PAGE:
Combustion zone 10 is defined by upstream wall 6 and side wall 4, and terminates at point 12 which is the beginning of transition zone 13. Through wall 6 is inserted conduit 8 through which fuel is introduced into combustion zone 10. Through side wall 4 is inserted conduit 5 through which an oxidant is introduced into combustion zone 10. Contained within combustion zone 10 is flame holder 11 which is attached to pipe 3 which is inserted into combustion zone 10 through orifice 7 in wall 6. Downstream of and connected to combustion zone 10 is transition zone 13 which is defined by wall 17 which begins at point 12 and terminates at point 14. Circumferentially located around wall 17 are a plurality of substantially radially oriented, orifices 21 through which feedstock may be injected into transition zone 13.

Downstream of and connected to transition zone 13 is first reaction zone 31 which is defined by wall 37. Zone 31 can be of variable length and width depending upon the reaction conditions desired. However, the interior cross-sectional area of first reaction zone 31 must be larger than that of transition zone 13. Preferably, the ratio of of the internal cross-sectional area of the first reaction zone to that of the transition zone is between 1.1 and 4.0. Wall 37 then converges at a 45 angle relative to the center line of furnace 1 and leads into wall 38 at point 32. Wall 38 defines throat zone 33. The internal cross-sectional area of throat zone 33 is less than the internal cross-sectional area of transition zone 13. Preferably, the ratio of the internal cross-sectional area of throat zone 33 to the internal cross-sectional area of transition zone 13 is between about 0.25 and 0.9. The downstream end 34 of wall 38 leads into wall 39. Wall 39 diverges at a 30 angle relative to the center line of furnace 1 and defines second reaction zone 35. The internal cross-sectional area of second reaction zone 35 is larger than the internal cross-sectional area of throat zone 33. Preferably the ratio of the internal cross-sectional area of second reaction zone 35 to that of transition zone 13 is between about 1.1 and 16.0. Through wall 39 into second reaction zone 35 is placed quench probe 41 through which a quench medium such as water may be injected in order to terminate the carbon black forming reaction.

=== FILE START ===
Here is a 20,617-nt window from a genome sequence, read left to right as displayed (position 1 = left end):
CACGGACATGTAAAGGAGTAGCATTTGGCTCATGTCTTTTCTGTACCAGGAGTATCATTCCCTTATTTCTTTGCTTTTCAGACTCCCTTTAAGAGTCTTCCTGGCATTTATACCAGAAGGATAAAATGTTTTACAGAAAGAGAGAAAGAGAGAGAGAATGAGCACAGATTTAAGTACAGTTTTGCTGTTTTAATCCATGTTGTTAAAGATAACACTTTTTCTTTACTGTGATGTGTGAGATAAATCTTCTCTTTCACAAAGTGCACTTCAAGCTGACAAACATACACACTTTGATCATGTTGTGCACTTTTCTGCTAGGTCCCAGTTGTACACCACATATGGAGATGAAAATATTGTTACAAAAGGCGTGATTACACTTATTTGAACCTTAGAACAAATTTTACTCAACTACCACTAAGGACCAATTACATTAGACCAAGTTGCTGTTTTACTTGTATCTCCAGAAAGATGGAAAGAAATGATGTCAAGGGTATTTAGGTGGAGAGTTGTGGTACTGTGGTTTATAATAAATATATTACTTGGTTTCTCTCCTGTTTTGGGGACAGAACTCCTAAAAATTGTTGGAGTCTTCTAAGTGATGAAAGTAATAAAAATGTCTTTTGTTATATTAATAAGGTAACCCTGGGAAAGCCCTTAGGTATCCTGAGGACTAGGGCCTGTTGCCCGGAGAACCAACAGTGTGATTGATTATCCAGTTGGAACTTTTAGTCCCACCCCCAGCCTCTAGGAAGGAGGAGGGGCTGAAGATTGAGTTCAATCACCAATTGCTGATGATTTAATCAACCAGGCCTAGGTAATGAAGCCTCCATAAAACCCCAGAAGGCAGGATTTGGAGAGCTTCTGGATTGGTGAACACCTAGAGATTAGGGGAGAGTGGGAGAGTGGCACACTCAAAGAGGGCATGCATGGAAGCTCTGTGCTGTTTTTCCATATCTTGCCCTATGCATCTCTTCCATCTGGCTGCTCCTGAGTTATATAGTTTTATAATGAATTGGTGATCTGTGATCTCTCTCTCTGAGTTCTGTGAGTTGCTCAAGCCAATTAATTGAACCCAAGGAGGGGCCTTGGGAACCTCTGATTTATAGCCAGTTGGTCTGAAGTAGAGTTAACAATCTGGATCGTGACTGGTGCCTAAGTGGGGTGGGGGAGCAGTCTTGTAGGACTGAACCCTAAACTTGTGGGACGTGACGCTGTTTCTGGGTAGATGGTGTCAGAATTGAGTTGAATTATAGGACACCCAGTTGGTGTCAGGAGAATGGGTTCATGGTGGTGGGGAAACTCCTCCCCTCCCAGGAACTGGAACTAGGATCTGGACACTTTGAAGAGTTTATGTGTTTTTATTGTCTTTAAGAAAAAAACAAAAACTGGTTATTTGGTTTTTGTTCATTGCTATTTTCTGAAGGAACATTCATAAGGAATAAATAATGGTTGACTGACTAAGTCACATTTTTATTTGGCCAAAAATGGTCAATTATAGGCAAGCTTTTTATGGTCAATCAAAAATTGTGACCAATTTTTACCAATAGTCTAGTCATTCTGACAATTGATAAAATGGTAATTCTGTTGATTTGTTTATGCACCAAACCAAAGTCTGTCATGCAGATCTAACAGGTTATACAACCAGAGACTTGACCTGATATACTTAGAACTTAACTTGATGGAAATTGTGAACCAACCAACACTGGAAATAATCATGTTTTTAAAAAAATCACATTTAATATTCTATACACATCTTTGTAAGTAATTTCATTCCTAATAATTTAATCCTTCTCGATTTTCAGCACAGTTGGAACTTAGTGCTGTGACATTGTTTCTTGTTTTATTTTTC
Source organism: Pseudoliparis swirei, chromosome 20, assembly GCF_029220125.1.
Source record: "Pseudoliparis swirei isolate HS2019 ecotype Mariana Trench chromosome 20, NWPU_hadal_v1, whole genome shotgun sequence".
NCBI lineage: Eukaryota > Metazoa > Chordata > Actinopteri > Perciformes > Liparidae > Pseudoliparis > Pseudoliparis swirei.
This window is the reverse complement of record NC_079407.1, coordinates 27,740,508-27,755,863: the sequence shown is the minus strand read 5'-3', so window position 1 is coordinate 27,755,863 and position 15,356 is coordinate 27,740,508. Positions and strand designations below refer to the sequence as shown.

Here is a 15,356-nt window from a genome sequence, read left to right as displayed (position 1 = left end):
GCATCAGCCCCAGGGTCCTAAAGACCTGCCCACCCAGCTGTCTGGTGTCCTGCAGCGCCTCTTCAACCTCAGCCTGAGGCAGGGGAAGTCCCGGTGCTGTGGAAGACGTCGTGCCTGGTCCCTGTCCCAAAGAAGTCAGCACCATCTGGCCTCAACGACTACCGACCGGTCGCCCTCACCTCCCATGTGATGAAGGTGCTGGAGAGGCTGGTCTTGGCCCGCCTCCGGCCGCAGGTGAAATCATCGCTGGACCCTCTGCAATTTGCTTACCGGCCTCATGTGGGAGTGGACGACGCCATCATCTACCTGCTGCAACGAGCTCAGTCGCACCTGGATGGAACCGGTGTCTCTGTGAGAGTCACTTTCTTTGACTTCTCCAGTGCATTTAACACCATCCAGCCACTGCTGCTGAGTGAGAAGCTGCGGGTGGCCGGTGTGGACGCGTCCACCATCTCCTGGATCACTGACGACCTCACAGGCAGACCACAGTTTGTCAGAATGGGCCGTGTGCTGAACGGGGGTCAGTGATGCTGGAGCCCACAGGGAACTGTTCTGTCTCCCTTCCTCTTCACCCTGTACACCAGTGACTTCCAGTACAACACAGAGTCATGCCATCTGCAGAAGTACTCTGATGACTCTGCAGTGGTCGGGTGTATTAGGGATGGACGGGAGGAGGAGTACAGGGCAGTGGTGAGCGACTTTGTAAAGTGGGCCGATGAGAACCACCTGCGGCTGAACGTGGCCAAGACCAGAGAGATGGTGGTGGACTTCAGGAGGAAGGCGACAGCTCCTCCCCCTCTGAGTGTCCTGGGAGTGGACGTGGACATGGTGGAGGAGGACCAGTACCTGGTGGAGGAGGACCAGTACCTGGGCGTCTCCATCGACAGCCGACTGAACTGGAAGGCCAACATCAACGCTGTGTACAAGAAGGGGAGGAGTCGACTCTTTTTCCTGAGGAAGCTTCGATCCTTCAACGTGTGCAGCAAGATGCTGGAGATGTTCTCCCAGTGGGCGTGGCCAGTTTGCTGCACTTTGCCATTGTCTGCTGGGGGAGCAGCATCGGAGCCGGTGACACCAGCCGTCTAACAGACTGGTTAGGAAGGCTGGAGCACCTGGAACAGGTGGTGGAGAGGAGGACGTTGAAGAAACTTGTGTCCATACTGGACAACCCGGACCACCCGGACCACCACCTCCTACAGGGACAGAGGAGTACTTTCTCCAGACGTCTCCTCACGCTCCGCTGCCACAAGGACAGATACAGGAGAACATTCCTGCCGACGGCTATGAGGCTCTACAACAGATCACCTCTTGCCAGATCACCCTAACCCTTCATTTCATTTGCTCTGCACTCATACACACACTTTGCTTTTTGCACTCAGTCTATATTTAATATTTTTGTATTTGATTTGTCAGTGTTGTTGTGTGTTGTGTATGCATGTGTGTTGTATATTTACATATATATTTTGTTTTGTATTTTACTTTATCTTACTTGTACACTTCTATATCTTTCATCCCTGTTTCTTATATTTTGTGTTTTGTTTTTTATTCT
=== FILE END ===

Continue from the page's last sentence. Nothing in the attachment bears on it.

In general, the process of the present invention for producing carbon blacks of a given surface area which are characterized by lower tint and higher structure is achieved as follows.

Into a combustion zone there is introduced through a conduit a suitable fuel and through another conduit a suitable oxidant such as air, oxygen, mixtures of air and oxygen, or the like. Among the fuels suitable for use in the reaction with the oxidant stream in a combustion chamber to generate the hot combustion gases are included any readily combustible matter whether in gaseous, varporous or liquid form such as hydrogen, carbon monoxide, methane, acetylene, alcohols, kerosene,liquid hydrocarbon fuels and the like. It is generally preferred to utilize hydrocarbons. For example, streams rich in methane such as natural gas and modified or enriched natural gas are excellent fuels as well as other streams containing high amounts of hydrocarbons such as various hydrocarbon gases and liquids and refinery by-products including ethane, propane, butane, pentane fractions, fuel oils and the like.

As referred to herein, the primary combustion represents the amount of oxidant present in the first stage of the modular process divided by the amount of oxidant theoretically required for the complete combustion of the hydrocarbon present in the first stage of the process to form carbon dioxide and water, multiplied by 100 to give a percentage. The primary combustion may range from 100 to 500%. In this manner there is generated a stream of hot combustion gases flowing at a high velocity.

The gauge pressure wihin the combustion zone is at least 2.0 inches (51 mm) of mercury. It has furthermore been found that the gauge pressure within the combustion zone should preferably be at least 6.0 inches (152 mm) of mercury and still more preferably above 10.0 inches (254 mm) of mercury. Under these conditions, there is produced a stream of gaseous combustion products possessing sufficient energy to convert a carbon black-yielding hydrocarbonaceous, preferably liquid, feedstock into the desired carbon black products. The resultant combustion gases emanating from the combustion stage attain a temperature of at least about 2400 F. (1316 C.) with the most preferred temperature being at least above about 3000 F. (1649 C.).

The hot combustion gases are discharged from the downstream end of the combustion zone at a high velocity which is accelerated by passing the combustion gases through a transition zone of smaller internal cross-sectional area.